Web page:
During this developmental period in American history, the Napoleonic Wars in Europe significantly affected the political and military aspects of the United States’ history from 1789 to 1815. Despite the rocky beginning with the Quasi War and Napoleon’s initial plans for a military occupation of the Louisiana Territory, Napoleon’s regime eventually negotiated the Louisiana Purchase with Thomas Jefferson’s government, thus doubling the size of the ever-expanding United States. During the War of 1812, the United States battled the United Kingdom of Great Britain and Ireland in North America winning important victories at Lake Erie in 1813 and New Orleans in 1815 while France fought against the British in the Iberian Peninsula and Belgium. The War of 1812 was spurred on by war hawks who hoped to conquer Canada and justified because of Britain’s impressment of American sailors. This war had rather inconclusive results, because despite the aforementioned American victories, the British succeeded in the sack of Washington, D.C. and the Treaty of Ghent simply restored the status quo with no territorial gains for either belligerent. Meanwhile, Napoleon's empire collapsed in Europe after his defeats at Leipzig in 1813 and Waterloo in 1815, but the Napoleonic influence on the former French colonies of North America has not died. In both Montreal and Quebec City, on the Grande Allée, there are Restaurant Bonapartes and even in Parma, Ohio there is a Napoleon's Pizza. There was recently a Napoleonic exhibit at the Stewart Museum in Montreal and various Napoleonic organizations exist in North America including the Napoleonic Society of America and the Napoleonic Alliance. These organizations have conferences in places like Montreal, New Orleans, and Quebec City. In addition, the legal systems of the province of Quebec and of the state of Louisiana contain adaptations of the Napoleonic Law Code. Irregardless of these later examples of Napoleon’s influence on North America, his role in ending the Quasi War clearly dashed away the intrigues of men like Hamilton and Talleyrand and rekindled the fire of friendship between two nations that while flickering at times, has nevertheless persisted into the twenty-first century.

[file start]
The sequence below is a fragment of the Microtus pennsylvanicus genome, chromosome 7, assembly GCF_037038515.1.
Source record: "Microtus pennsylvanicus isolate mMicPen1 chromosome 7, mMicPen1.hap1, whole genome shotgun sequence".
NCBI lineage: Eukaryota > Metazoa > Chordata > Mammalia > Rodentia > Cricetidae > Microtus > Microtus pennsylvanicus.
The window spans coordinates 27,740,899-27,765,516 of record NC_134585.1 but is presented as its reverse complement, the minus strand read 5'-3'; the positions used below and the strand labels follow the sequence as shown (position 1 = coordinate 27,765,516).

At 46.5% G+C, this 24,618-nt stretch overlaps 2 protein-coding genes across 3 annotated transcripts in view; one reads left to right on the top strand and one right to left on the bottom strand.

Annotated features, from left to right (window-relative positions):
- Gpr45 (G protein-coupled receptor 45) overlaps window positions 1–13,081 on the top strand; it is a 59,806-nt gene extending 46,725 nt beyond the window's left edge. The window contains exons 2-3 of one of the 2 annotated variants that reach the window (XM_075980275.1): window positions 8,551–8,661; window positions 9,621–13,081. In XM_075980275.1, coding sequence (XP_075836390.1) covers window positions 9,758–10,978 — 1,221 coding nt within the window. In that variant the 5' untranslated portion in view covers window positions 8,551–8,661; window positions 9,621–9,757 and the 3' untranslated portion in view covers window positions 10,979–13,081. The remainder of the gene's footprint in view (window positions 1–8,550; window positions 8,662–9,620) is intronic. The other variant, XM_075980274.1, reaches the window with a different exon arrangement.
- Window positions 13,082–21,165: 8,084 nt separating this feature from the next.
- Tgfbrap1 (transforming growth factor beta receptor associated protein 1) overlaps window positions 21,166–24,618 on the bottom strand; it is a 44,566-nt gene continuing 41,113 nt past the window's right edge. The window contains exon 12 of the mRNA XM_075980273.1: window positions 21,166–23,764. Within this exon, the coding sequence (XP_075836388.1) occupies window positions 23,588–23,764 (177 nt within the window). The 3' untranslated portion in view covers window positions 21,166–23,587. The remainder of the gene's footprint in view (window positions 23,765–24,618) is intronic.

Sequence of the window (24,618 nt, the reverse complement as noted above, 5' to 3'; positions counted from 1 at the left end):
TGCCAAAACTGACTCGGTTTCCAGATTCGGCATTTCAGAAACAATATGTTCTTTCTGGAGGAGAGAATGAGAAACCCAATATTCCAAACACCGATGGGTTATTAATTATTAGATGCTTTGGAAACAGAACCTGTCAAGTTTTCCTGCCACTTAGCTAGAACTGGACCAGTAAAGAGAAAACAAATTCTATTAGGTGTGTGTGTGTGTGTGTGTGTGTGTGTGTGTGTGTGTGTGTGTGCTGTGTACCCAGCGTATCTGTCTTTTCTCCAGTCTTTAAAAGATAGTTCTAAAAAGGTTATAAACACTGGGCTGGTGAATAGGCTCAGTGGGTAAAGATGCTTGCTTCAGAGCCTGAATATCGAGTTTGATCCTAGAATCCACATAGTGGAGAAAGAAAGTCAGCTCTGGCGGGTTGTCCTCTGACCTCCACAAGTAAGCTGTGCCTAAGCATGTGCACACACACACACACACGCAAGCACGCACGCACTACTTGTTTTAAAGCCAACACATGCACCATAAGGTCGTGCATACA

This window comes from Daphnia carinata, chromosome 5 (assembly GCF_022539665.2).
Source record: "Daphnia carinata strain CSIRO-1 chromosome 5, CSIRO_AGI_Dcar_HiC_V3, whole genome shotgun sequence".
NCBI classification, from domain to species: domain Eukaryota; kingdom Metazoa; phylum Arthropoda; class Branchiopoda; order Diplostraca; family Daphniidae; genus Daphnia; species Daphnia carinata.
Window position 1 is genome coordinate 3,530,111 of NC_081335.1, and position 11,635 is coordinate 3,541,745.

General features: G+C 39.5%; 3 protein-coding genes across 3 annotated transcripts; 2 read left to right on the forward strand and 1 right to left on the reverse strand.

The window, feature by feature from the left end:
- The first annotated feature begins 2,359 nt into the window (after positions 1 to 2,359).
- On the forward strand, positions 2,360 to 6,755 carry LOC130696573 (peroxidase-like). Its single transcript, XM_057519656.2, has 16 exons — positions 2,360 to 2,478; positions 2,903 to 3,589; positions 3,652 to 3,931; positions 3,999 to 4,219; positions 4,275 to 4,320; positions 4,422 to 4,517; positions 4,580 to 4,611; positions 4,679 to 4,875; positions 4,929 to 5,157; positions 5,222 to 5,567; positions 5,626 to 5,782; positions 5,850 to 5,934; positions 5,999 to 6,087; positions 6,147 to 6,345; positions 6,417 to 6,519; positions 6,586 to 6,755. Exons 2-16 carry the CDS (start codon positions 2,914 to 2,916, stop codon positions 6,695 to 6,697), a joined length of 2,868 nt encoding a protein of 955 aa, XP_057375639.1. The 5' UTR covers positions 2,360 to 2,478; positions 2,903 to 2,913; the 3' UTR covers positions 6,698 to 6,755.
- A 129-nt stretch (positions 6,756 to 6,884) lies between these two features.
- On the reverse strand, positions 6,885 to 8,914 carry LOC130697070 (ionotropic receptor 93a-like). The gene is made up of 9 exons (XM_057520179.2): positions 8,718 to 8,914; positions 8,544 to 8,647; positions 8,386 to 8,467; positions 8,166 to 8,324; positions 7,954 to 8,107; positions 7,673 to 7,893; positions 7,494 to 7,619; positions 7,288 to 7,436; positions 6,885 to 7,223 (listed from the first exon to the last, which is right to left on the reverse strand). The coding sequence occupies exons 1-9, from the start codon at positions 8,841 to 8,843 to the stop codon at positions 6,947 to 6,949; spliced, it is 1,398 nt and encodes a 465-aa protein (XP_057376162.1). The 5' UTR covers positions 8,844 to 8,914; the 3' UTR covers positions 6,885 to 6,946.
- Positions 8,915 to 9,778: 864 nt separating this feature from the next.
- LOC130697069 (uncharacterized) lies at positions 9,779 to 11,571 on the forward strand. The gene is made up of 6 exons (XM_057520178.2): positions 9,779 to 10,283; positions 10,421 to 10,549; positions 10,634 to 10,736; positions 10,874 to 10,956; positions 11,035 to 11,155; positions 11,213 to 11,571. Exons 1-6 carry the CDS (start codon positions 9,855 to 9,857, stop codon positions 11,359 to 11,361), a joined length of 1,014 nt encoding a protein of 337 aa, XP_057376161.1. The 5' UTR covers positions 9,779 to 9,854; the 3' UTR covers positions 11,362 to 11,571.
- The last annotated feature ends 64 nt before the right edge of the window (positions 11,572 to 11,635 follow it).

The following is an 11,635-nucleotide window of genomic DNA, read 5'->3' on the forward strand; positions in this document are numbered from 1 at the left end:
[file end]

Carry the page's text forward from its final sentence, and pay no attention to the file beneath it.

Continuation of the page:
David Emory Shi and George Brown Tindall. America New York: W.W. Norton & Company, Inc., 1997. Pp.151-186.